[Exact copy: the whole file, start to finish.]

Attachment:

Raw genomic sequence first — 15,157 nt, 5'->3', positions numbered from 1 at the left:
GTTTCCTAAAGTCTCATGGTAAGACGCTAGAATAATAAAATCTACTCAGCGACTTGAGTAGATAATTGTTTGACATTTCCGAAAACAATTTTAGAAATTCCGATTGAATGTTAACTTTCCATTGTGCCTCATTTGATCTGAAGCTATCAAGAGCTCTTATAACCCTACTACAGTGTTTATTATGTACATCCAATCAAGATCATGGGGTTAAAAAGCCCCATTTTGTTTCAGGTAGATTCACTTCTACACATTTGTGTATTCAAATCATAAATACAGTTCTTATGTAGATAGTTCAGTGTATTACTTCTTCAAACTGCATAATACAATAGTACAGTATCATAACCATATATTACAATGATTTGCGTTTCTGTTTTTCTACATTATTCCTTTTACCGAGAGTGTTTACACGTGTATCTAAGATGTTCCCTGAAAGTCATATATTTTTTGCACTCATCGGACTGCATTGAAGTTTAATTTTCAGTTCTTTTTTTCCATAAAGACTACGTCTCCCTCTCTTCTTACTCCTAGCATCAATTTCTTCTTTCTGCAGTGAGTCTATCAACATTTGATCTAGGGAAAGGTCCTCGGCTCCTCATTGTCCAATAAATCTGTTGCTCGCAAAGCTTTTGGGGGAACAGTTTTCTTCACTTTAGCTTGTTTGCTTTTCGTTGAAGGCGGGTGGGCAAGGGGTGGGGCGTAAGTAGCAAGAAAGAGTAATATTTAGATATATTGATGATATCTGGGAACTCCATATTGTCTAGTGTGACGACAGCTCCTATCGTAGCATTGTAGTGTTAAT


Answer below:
Raw genomic sequence first — 15,157 nt, 5'->3', positions numbered from 1 at the left:
GTTTCCTAAAGTCTCATGGTAAGACGCTAGAATAATAAAATCTACTCAGCGACTTGAGTAGATAATTGTTTGACATTTCCGAAAACAATTTTAGAAATTCCGATTGAATGTTAACTTTCCATTGTGCCTCATTTGATCTGAAGCTATCAAGAGCTCTTATAACCCTACTACAGTGTTTATTATGTACATCCAATCAAGATCATGGGGTTAAAAAGCCCCATTTTGTTTCAGGTAGATTCACTTCTACACATTTGTGTATTCAAATCATAAATACAGTTCTTATGTAGATAGTTCAGTGTATTACTTCTTCAAACTGCATAATACAATAGTACAGTATCATAACCATATATTACAATGATTTGCGTTTCTGTTTTTCTACATTATTCCTTTTACCGAGAGTGTTTACACGTGTATCTAAGATGTTCCCTGAAAGTCATATATTTTTTGCACTCATCGGACTGCATTGAAGTTTAATTTTCAGTTCTTTTTTTCCATAAAGACTACGTCTCCCTCTCTTCTTACTCCTAGCATCAATTTCTTCTTTCTGCAGTGAGTCTATCAACATTTGATCTAGGGAAAGGTCCTCGGCTCCTCATTGTCCAATAAATCTGTTGCTCGCAAAGCTTTTGGGGGAACAGTTTTCTTCACTTTAGCTTGTTTGCTTTTCGTTGAAGGCGGGTGGGCAAGGGGTGGGGCGTAAGTAGCAAGAAAGAGTAATATTTAGATATATTGATGATATCTGGGAACTCCATATTGTCTAGTGTGACGACAGCTCCTATCGTAGCATTGTAGTGTTAAT